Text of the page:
While most of the world treats Afghanistan’s Taliban government as a pariah, China is growing diplomatic and economic links — and Kabul is happy for the attention.
Top-level meetings between officials, new mineral deals, and the upgrading of transport routes between the two countries are regularly championed by Taliban government officials.
While Beijing has played down the formality of these growing links, it is steadily increasing investment and exposure — a relationship that could benefit both parties, analysts and diplomats say.
“The Islamic Emirate of Afghanistan is a challenging terrain, but the characteristic of the Chinese is to go where no one else goes, trying to gain advantages,” said Valerie Niquet, an analyst with the Foundation for Strategic Research in Paris.
“The Chinese are extending a hand to the Afghans, who need all possible assistance.”
In September China became the first country to appoint a new ambassador to Kabul, and on Tuesday the Taliban government’s envoy to Beijing — along with dozens of other diplomats — presented his credentials to Chinese President Xi Jinping.
“I believe that when the concerns of all parties will be more vigorously addressed, diplomatic recognition of the Afghan government will follow naturally,” said Wang Wenbin, China’s foreign ministry spokesman.
Last month China joined Russia in abstaining on a UN Security Council vote calling for the appointment of a special envoy to Afghanistan — something strongly opposed by the Taliban authorities.
The expectations of the international community include allowing girls and women to be educated, letting them to work, introducing a more inclusive government, and greater protection for minorities.
But China’s approach — exchanging ambassadors without official recognition — allows Beijing to maintain relations while also not breaking ranks with the rest of the world.
“Fundamentally, China doesn’t care about women’s rights; if its interest is to get closer to the Taliban regime, it won’t impose conditions,” Niquet told AFP.
In turn, Taliban authorities have said nothing about the alleged mistreatment and rights abuses suffered by Muslim Uyghurs in China’s Xinjiang region bordering Afghanistan.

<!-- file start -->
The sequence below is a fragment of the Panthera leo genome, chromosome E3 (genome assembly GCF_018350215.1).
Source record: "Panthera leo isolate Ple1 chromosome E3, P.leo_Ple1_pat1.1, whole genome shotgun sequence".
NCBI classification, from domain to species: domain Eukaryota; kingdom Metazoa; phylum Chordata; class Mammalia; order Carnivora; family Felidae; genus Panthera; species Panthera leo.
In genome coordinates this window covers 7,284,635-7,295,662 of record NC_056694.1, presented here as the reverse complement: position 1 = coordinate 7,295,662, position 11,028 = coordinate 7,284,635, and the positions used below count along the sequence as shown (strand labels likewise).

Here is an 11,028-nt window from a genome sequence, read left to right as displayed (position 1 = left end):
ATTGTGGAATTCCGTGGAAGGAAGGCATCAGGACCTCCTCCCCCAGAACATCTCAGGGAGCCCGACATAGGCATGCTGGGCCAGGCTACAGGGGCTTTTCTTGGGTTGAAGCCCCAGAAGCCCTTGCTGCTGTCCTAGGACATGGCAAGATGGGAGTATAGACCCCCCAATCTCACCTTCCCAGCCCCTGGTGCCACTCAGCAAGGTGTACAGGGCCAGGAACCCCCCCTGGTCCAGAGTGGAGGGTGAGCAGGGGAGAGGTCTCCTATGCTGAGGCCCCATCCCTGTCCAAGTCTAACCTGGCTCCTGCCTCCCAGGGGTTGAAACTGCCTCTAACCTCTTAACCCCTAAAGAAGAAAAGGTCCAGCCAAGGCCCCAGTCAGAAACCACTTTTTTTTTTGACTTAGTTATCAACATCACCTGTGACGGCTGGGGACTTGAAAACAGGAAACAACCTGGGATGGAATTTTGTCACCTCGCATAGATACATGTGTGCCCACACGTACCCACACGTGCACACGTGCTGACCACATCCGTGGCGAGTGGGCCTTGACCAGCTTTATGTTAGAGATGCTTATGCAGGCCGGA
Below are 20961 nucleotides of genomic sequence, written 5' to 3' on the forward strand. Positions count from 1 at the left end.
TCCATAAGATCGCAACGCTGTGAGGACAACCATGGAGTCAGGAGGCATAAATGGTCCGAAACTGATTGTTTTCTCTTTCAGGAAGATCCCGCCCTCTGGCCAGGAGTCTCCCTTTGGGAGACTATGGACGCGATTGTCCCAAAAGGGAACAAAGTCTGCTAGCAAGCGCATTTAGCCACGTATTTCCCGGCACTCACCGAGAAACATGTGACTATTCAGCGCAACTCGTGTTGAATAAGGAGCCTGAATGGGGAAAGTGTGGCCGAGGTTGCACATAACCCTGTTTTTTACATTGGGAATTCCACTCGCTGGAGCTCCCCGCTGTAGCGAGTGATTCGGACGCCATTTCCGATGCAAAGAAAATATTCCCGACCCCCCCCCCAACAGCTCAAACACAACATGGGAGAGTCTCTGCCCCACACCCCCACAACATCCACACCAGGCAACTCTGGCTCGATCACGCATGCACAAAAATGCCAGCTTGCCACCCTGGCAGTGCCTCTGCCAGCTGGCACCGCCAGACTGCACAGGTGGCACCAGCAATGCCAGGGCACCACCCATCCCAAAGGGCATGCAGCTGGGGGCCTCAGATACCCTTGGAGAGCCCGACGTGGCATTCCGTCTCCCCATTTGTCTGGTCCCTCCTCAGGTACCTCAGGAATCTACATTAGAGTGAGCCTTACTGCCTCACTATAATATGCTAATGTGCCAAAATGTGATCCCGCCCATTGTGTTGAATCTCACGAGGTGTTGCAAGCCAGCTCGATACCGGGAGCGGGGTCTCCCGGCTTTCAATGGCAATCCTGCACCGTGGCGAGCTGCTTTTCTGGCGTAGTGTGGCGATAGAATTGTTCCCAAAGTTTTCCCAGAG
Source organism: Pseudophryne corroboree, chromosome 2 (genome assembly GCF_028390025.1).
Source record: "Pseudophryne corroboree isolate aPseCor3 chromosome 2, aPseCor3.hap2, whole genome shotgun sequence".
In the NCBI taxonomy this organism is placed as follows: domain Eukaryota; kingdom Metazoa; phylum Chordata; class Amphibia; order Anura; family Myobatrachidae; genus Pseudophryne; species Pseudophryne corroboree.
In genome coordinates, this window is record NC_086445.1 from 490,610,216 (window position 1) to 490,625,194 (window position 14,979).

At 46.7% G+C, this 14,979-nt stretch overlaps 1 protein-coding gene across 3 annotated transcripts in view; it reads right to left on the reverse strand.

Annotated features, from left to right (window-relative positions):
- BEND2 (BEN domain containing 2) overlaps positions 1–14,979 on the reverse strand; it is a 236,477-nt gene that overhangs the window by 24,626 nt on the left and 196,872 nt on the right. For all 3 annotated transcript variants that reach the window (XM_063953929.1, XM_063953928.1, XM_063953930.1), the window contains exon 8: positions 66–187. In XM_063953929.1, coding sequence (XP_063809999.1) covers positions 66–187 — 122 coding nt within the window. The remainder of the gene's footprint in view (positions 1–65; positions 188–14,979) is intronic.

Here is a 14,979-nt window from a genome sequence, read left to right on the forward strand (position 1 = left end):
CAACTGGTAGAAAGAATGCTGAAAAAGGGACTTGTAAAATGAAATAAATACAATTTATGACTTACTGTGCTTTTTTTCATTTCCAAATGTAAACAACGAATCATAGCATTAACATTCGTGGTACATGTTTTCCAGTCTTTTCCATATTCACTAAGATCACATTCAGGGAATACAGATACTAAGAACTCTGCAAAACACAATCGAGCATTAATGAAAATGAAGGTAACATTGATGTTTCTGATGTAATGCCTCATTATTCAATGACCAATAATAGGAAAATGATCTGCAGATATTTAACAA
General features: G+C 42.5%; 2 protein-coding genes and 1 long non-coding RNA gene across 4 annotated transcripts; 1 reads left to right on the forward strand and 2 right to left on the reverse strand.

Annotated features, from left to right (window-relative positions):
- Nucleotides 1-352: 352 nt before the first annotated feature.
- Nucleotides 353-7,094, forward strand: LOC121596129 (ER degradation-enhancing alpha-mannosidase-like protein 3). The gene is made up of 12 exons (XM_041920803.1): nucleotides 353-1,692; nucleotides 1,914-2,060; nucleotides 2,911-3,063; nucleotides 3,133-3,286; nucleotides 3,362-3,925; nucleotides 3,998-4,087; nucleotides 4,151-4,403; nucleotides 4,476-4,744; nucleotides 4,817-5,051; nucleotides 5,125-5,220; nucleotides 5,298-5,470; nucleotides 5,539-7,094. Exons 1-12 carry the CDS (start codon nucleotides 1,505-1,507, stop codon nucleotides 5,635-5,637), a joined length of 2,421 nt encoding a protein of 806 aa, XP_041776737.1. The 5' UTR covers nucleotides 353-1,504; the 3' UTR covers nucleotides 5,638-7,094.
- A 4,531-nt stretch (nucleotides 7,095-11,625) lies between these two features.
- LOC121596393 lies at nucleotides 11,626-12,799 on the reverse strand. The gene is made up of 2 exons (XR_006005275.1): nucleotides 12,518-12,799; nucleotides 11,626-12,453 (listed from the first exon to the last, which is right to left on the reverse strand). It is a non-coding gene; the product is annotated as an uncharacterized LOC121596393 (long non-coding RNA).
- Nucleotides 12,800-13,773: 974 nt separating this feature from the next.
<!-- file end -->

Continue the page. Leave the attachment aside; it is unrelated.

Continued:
The prize in all this is access to Afghanistan’s wealth of untapped mineral resources — as well as a market for Chinese goods.
“The vast natural resources of Afghanistan, such as copper, lithium, or rare earths, have significant economic potential for China,” said Jalal Bazwan, assistant professor of political science at Kardan University in Kabul.
Immediately after his installation in December as Afghanistan’s ambassador to Beijing, Bilal Karimi held discussions with the Chinese state-owned company MCC on Mes Aynak, the world’s second-largest copper deposit, some 40 kilometres (25 miles) from the capital Kabul.
MCC obtained exploitation rights in 2008 — worth some $3.5 billion — but the project was paralysed by war and insecurity.
The discovery of Buddhist archaeological remains at the site further complicated development.
“These historical assets are a cultural treasure for Afghanistan, part of its identity,” says Hamayoon Afghan, spokesman for the ministry of mines — an about-face from the Taliban’s previous incarnation, which 23 years ago stunned the world by destroying the Bamiyan Buddhas, deeming them un-Islamic.
Thirsty for hydrocarbons, China is also interested in the potential of Afghan oil.
Since the renegotiation in January 2023 of an old contract in the northwestern Amu Basin, Sino-Afghan extraction has begun in 18 wells, says the mines ministry.
Afghan authorities have also announced plans by Chinese companies to invest half a billion dollars in solar energy in the country.
New Silk Road
A 300-kilometre road under construction will connect Badakhshan to the Chinese border, according to Ashraf Haqshanas, spokesman for the ministry of public works.
The two countries share a border just 76 kilometres long, but this new link will significantly boost trade, currently a modest $1.5 billion per year.
Despite its largesse, the security of its investments remains crucial for China.
A deadly Islamic State group attack in December 2022 on a Kabul hotel housing Chinese nationals group shocked Beijing, which urged Taliban authorities to improve security.
During the Taliban’s first stint in power from 1996-2001, they hosted hundreds of Uyghur militants from China — the United States detained 22 of them for years in Guantanamo Bay — and Beijing is wary of any new threat from the group.
“In 2021, there were reports of Uyghur militants being forcefully evacuated from border regions near China-Afghanistan,” said Bazwan.
“The Taliban have assured China that they will prevent Afghan soil from being used for terrorist attacks against its neighbours,” he added, although neighbour Pakistan insists Kabul has not kept its promises on this.
As part of its rapprochement, Beijing is also exercising its “soft power” by delivering humanitarian aid — in particular following recent deadly earthquakes.
In Kabul, there is even a modest “Chinatown” — two eight-story buildings where cheap Chinese products are sold.
“Belt and Road” is written in red Chinese calligraphy at the top of the building, referring to the massive infrastructure project linking China to Central Asia and the rest of the world.
Afghanistan could also be integrated into the China-Pakistan Economic Corridor — the cornerstone of the project — leading to the port of Gwadar, a strategic outlet for China on the Arabian Sea in Pakistan’s south.
“The strategic position of Afghanistan along the Belt and Road initiative makes it an attractive partner,” said Bazwan.